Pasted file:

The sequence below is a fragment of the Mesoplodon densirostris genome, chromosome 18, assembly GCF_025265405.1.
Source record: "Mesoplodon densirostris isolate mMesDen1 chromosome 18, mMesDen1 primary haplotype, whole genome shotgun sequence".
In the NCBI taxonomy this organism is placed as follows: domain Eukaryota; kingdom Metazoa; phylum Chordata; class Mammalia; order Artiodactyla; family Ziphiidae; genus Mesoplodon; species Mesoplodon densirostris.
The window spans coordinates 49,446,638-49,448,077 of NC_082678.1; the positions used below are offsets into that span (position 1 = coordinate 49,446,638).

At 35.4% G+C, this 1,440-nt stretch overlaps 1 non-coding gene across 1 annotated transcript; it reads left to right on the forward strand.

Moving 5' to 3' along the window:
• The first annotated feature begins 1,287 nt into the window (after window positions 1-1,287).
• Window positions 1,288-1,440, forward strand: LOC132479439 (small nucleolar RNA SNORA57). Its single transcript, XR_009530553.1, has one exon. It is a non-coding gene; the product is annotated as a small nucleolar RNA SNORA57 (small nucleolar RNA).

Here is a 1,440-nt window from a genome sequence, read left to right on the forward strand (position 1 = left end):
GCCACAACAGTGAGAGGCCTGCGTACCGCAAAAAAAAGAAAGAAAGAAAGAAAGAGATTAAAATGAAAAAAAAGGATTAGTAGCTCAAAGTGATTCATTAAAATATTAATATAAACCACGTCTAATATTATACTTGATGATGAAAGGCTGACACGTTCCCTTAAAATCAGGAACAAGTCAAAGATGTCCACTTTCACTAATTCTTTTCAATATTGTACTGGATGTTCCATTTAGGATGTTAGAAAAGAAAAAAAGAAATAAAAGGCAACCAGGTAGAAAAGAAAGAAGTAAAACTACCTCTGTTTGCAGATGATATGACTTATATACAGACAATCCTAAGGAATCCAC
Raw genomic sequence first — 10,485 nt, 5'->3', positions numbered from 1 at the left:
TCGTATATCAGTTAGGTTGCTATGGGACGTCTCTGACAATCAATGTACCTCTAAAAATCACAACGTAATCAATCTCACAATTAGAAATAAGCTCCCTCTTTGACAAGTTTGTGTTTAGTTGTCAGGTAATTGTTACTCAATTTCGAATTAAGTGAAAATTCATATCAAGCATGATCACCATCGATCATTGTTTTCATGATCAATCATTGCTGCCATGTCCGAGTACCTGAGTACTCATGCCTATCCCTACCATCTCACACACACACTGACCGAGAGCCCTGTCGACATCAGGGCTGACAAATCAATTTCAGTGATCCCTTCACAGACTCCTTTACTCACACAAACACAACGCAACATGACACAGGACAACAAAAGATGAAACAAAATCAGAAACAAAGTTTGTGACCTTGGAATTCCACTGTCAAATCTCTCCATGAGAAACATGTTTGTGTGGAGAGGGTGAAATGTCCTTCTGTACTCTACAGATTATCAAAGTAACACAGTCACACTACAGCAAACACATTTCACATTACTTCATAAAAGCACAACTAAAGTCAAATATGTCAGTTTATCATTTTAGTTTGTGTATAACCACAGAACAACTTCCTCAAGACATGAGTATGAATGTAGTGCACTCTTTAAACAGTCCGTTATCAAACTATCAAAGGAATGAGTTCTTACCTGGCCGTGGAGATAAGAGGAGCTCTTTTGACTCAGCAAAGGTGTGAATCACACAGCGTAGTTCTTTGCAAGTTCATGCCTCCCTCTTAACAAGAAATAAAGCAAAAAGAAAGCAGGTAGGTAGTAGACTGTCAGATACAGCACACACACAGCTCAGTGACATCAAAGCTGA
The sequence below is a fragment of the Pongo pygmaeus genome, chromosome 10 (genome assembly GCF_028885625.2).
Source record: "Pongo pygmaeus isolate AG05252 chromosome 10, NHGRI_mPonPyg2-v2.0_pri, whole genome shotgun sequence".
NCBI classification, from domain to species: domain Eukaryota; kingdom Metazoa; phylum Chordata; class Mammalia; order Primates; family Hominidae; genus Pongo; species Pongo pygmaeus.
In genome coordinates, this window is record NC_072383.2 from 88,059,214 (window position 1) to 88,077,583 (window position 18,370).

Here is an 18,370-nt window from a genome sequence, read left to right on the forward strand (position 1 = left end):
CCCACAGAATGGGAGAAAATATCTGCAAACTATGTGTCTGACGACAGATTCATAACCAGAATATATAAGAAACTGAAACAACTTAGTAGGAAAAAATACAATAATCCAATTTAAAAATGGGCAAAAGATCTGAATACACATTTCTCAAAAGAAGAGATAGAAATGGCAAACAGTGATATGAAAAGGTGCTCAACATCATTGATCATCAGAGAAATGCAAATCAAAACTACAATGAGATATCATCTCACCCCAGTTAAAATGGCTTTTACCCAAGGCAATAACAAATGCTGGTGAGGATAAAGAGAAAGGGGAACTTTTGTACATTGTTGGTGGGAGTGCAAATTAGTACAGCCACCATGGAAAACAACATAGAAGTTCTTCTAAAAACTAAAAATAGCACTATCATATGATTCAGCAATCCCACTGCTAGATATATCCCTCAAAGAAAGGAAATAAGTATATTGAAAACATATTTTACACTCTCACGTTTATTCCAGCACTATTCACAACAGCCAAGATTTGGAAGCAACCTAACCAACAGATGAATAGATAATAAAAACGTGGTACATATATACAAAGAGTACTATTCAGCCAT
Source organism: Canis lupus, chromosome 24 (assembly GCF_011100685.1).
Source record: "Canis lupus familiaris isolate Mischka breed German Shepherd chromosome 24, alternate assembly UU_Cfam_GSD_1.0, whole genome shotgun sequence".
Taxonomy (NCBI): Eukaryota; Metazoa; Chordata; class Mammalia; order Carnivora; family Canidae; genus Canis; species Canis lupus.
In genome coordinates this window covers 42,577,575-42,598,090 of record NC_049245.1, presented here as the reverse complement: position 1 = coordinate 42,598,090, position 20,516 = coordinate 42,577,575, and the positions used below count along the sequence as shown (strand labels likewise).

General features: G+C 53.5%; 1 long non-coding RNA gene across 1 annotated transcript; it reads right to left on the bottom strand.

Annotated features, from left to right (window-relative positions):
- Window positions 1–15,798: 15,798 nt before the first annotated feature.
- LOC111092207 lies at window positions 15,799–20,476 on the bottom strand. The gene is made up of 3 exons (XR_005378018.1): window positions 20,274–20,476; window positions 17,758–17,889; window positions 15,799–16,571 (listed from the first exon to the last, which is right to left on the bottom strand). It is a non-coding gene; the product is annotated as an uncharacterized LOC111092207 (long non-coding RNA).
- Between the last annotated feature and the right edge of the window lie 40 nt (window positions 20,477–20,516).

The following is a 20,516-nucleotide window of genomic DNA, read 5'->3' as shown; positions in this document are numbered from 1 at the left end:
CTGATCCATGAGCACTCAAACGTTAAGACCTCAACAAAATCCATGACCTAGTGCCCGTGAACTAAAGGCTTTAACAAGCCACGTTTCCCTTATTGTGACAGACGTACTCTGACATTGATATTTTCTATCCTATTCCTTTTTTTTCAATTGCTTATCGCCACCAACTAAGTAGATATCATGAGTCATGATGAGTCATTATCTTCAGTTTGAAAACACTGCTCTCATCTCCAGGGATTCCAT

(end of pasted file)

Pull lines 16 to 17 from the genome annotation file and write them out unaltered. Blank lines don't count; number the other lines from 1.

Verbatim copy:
In genome coordinates, this window is record NC_072383.2 from 88,059,214 (window position 1) to 88,077,583 (window position 18,370).

Here is an 18,370-nt window from a genome sequence, read left to right on the forward strand (position 1 = left end):